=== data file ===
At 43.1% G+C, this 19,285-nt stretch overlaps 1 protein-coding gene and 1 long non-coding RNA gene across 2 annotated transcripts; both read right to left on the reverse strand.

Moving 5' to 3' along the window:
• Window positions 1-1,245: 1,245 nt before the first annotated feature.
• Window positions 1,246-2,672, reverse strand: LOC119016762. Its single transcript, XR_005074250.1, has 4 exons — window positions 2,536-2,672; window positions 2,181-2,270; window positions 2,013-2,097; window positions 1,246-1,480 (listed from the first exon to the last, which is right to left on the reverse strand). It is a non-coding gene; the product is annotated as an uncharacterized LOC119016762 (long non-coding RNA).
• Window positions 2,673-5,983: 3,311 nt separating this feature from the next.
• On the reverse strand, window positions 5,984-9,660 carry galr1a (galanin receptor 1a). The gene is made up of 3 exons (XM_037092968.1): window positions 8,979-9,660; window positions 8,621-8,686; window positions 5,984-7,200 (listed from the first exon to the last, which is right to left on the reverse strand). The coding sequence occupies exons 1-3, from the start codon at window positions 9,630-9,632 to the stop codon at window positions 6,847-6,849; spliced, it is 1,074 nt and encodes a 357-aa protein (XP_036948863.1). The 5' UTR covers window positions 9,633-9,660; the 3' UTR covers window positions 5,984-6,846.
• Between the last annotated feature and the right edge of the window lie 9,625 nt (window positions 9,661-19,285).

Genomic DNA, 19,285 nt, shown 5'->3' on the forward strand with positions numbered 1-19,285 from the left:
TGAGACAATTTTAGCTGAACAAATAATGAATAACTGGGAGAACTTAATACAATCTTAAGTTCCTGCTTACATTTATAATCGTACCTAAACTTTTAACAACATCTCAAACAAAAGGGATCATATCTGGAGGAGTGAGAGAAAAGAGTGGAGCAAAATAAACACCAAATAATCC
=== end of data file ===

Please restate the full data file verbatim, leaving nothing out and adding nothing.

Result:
At 43.1% G+C, this 19,285-nt stretch overlaps 1 protein-coding gene and 1 long non-coding RNA gene across 2 annotated transcripts; both read right to left on the reverse strand.

Moving 5' to 3' along the window:
• Window positions 1-1,245: 1,245 nt before the first annotated feature.
• Window positions 1,246-2,672, reverse strand: LOC119016762. Its single transcript, XR_005074250.1, has 4 exons — window positions 2,536-2,672; window positions 2,181-2,270; window positions 2,013-2,097; window positions 1,246-1,480 (listed from the first exon to the last, which is right to left on the reverse strand). It is a non-coding gene; the product is annotated as an uncharacterized LOC119016762 (long non-coding RNA).
• Window positions 2,673-5,983: 3,311 nt separating this feature from the next.
• On the reverse strand, window positions 5,984-9,660 carry galr1a (galanin receptor 1a). The gene is made up of 3 exons (XM_037092968.1): window positions 8,979-9,660; window positions 8,621-8,686; window positions 5,984-7,200 (listed from the first exon to the last, which is right to left on the reverse strand). The coding sequence occupies exons 1-3, from the start codon at window positions 9,630-9,632 to the stop codon at window positions 6,847-6,849; spliced, it is 1,074 nt and encodes a 357-aa protein (XP_036948863.1). The 5' UTR covers window positions 9,633-9,660; the 3' UTR covers window positions 5,984-6,846.
• Between the last annotated feature and the right edge of the window lie 9,625 nt (window positions 9,661-19,285).

Genomic DNA, 19,285 nt, shown 5'->3' on the forward strand with positions numbered 1-19,285 from the left:
TGAGACAATTTTAGCTGAACAAATAATGAATAACTGGGAGAACTTAATACAATCTTAAGTTCCTGCTTACATTTATAATCGTACCTAAACTTTTAACAACATCTCAAACAAAAGGGATCATATCTGGAGGAGTGAGAGAAAAGAGTGGAGCAAAATAAACACCAAATAATCC